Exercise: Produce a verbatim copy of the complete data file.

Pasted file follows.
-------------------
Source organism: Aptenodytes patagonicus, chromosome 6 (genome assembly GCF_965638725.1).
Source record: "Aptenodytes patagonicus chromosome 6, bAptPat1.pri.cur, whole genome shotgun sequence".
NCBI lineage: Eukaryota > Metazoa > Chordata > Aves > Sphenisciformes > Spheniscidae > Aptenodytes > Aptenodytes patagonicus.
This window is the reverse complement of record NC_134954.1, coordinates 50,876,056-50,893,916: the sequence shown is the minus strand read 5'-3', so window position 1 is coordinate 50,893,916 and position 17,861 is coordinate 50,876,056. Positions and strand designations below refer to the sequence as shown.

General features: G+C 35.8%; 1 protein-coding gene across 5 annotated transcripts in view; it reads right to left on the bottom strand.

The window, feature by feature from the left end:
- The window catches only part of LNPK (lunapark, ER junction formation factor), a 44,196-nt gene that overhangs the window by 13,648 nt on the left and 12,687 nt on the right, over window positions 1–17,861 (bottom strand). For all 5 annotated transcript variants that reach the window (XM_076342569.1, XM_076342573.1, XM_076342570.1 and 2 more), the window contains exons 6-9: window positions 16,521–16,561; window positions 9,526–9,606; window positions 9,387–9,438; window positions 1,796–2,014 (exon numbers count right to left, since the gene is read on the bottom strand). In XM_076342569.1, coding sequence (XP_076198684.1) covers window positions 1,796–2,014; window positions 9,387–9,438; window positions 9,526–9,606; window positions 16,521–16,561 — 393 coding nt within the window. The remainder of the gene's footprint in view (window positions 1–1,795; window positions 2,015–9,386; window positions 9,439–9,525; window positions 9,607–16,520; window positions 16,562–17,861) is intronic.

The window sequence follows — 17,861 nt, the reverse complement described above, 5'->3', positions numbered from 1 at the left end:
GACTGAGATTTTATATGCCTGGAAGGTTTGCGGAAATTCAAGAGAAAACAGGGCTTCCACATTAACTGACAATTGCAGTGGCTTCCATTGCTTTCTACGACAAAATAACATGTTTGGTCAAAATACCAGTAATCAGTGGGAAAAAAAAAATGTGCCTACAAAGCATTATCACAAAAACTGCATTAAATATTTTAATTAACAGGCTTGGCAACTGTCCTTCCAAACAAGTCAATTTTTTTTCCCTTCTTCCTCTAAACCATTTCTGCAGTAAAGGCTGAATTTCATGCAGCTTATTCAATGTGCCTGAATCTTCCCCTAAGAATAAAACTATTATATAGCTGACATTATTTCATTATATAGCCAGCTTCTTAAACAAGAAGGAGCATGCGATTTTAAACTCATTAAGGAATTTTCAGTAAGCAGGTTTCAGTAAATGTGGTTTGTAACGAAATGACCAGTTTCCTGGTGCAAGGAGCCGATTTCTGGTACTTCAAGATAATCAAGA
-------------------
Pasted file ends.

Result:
Source organism: Aptenodytes patagonicus, chromosome 6 (genome assembly GCF_965638725.1).
Source record: "Aptenodytes patagonicus chromosome 6, bAptPat1.pri.cur, whole genome shotgun sequence".
NCBI lineage: Eukaryota > Metazoa > Chordata > Aves > Sphenisciformes > Spheniscidae > Aptenodytes > Aptenodytes patagonicus.
This window is the reverse complement of record NC_134954.1, coordinates 50,876,056-50,893,916: the sequence shown is the minus strand read 5'-3', so window position 1 is coordinate 50,893,916 and position 17,861 is coordinate 50,876,056. Positions and strand designations below refer to the sequence as shown.

General features: G+C 35.8%; 1 protein-coding gene across 5 annotated transcripts in view; it reads right to left on the bottom strand.

The window, feature by feature from the left end:
- The window catches only part of LNPK (lunapark, ER junction formation factor), a 44,196-nt gene that overhangs the window by 13,648 nt on the left and 12,687 nt on the right, over window positions 1–17,861 (bottom strand). For all 5 annotated transcript variants that reach the window (XM_076342569.1, XM_076342573.1, XM_076342570.1 and 2 more), the window contains exons 6-9: window positions 16,521–16,561; window positions 9,526–9,606; window positions 9,387–9,438; window positions 1,796–2,014 (exon numbers count right to left, since the gene is read on the bottom strand). In XM_076342569.1, coding sequence (XP_076198684.1) covers window positions 1,796–2,014; window positions 9,387–9,438; window positions 9,526–9,606; window positions 16,521–16,561 — 393 coding nt within the window. The remainder of the gene's footprint in view (window positions 1–1,795; window positions 2,015–9,386; window positions 9,439–9,525; window positions 9,607–16,520; window positions 16,562–17,861) is intronic.

The window sequence follows — 17,861 nt, the reverse complement described above, 5'->3', positions numbered from 1 at the left end:
GACTGAGATTTTATATGCCTGGAAGGTTTGCGGAAATTCAAGAGAAAACAGGGCTTCCACATTAACTGACAATTGCAGTGGCTTCCATTGCTTTCTACGACAAAATAACATGTTTGGTCAAAATACCAGTAATCAGTGGGAAAAAAAAAATGTGCCTACAAAGCATTATCACAAAAACTGCATTAAATATTTTAATTAACAGGCTTGGCAACTGTCCTTCCAAACAAGTCAATTTTTTTTCCCTTCTTCCTCTAAACCATTTCTGCAGTAAAGGCTGAATTTCATGCAGCTTATTCAATGTGCCTGAATCTTCCCCTAAGAATAAAACTATTATATAGCTGACATTATTTCATTATATAGCCAGCTTCTTAAACAAGAAGGAGCATGCGATTTTAAACTCATTAAGGAATTTTCAGTAAGCAGGTTTCAGTAAATGTGGTTTGTAACGAAATGACCAGTTTCCTGGTGCAAGGAGCCGATTTCTGGTACTTCAAGATAATCAAGA